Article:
COVID-19 has exposed the cracks in social, environmental, and economic models underlying many high-income societies, and started conversations many previously thought too difficult. One of these conversations is around undocumented migrant workers: the role that they play in many of our value chains, the often-dire working conditions they suffer under, and the right policy moves to confront these inequalities, both now and in the future.
Since the start of the pandemic, different European countries have either implemented or considered the regularization of undocumented migrant workers as a response and, hopefully, as the start of a more ambitious policy reform process. Before COVID-19 hit, the EU was already moving toward a new migration governance model that combined the necessary control of borders with the equally important humanitarian and labor market objectives, both of which are in our long-term interest.
The ability of our societies to design and implement innovative models for human mobility, adapted to the needs of the 21st century, require an unprecedented transformation in the way we see the role of migrant labor in our economy, both regular and irregular.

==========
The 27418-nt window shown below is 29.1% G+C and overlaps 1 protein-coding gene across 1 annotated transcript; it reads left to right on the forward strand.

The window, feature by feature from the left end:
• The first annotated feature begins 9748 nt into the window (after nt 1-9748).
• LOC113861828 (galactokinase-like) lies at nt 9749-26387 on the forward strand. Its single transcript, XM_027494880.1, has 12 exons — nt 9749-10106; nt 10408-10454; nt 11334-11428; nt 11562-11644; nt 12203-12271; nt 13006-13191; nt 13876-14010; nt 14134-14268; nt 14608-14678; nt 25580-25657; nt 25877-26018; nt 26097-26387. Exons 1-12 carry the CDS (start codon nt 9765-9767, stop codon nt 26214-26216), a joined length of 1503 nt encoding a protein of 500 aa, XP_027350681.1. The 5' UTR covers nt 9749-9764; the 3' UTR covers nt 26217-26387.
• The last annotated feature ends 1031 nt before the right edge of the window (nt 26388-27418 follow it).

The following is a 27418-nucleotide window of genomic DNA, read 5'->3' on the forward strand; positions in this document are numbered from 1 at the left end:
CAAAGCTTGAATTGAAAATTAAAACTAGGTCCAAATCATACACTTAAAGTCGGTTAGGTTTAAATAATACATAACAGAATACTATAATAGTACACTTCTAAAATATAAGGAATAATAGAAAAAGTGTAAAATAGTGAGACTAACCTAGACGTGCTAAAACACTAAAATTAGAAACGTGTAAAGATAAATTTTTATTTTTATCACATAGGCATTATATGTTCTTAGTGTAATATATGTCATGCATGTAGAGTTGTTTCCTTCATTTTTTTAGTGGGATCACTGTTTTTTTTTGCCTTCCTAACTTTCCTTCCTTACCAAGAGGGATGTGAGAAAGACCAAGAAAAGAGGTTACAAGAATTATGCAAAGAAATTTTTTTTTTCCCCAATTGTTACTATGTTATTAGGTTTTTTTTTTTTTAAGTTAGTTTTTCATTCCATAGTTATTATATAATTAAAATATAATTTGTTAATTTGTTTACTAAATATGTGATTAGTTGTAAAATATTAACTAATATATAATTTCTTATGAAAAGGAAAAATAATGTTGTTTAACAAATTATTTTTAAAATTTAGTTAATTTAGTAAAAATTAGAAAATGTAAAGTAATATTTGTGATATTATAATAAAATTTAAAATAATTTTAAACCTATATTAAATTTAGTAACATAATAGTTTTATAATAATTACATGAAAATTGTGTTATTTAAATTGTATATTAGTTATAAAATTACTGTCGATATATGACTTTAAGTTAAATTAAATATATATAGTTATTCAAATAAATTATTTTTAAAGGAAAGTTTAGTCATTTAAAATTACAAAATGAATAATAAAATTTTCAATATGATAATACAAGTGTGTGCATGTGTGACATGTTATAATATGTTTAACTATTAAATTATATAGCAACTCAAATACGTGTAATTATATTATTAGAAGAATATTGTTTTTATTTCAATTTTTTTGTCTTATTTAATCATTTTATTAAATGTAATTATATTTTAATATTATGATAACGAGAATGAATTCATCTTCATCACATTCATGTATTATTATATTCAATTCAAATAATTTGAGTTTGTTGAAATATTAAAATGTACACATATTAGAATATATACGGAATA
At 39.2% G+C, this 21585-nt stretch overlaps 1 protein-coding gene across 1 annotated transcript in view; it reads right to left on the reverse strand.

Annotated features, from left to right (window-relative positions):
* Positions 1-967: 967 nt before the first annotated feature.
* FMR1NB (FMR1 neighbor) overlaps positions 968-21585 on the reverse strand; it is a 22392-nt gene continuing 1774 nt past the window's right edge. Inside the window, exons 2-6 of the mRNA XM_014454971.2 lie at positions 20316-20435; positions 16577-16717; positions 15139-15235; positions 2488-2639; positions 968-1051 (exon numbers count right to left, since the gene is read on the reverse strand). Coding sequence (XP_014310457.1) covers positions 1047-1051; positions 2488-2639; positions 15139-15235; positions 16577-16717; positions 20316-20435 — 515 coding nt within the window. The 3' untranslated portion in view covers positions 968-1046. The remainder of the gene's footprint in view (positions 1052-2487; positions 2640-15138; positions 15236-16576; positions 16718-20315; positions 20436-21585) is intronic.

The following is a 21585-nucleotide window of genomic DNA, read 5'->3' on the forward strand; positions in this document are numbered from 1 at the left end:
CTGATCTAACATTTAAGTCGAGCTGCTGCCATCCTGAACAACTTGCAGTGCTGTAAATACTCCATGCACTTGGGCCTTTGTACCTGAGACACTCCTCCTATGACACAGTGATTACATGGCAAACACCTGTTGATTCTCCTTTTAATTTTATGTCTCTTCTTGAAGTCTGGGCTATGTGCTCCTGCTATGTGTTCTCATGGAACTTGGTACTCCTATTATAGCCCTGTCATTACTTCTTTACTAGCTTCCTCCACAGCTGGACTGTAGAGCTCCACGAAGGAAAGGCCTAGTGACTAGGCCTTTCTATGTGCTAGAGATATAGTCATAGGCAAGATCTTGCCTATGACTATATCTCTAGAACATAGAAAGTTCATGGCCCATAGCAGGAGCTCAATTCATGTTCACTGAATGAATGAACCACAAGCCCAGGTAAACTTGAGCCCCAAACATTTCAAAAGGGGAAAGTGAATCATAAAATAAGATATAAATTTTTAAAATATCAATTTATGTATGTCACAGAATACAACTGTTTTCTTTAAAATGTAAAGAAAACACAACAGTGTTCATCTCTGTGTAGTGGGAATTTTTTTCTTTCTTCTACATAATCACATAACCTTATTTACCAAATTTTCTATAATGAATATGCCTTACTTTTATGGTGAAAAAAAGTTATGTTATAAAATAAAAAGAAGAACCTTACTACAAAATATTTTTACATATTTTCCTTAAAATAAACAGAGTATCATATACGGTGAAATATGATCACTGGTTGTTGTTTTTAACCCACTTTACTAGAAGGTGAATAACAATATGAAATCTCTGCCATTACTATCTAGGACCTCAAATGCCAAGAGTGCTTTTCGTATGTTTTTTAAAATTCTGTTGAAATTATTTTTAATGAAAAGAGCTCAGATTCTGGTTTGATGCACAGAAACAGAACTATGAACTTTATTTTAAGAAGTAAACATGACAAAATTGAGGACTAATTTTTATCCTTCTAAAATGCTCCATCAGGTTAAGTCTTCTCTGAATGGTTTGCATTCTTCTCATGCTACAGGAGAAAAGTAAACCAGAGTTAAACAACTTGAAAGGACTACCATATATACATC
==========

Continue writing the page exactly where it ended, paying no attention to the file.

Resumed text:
Our policy salon will address the challenges and opportunities of this process, counting with the participation of:
- Helen Dempster, Assistant Director and Senior Associate for Policy Outreach for Migration, Displacement, and Humanitarian Policy, Centre for Global Development
- Gonzalo Fanjul, Ashoka Fellow and co-founder at porCausa
- Marta Foresti, Director of ODI Europe
- Barry Kane, Migration Rights Activist
- Andrew Selee, President of the Migration Policy Institute
- Rebekah Smith, Executive Director Labor Mobility Partnerships
The salon will take place on Wednesday, 18 September from 15:00 to 17:00 CET. More information, suggested readings and registration here.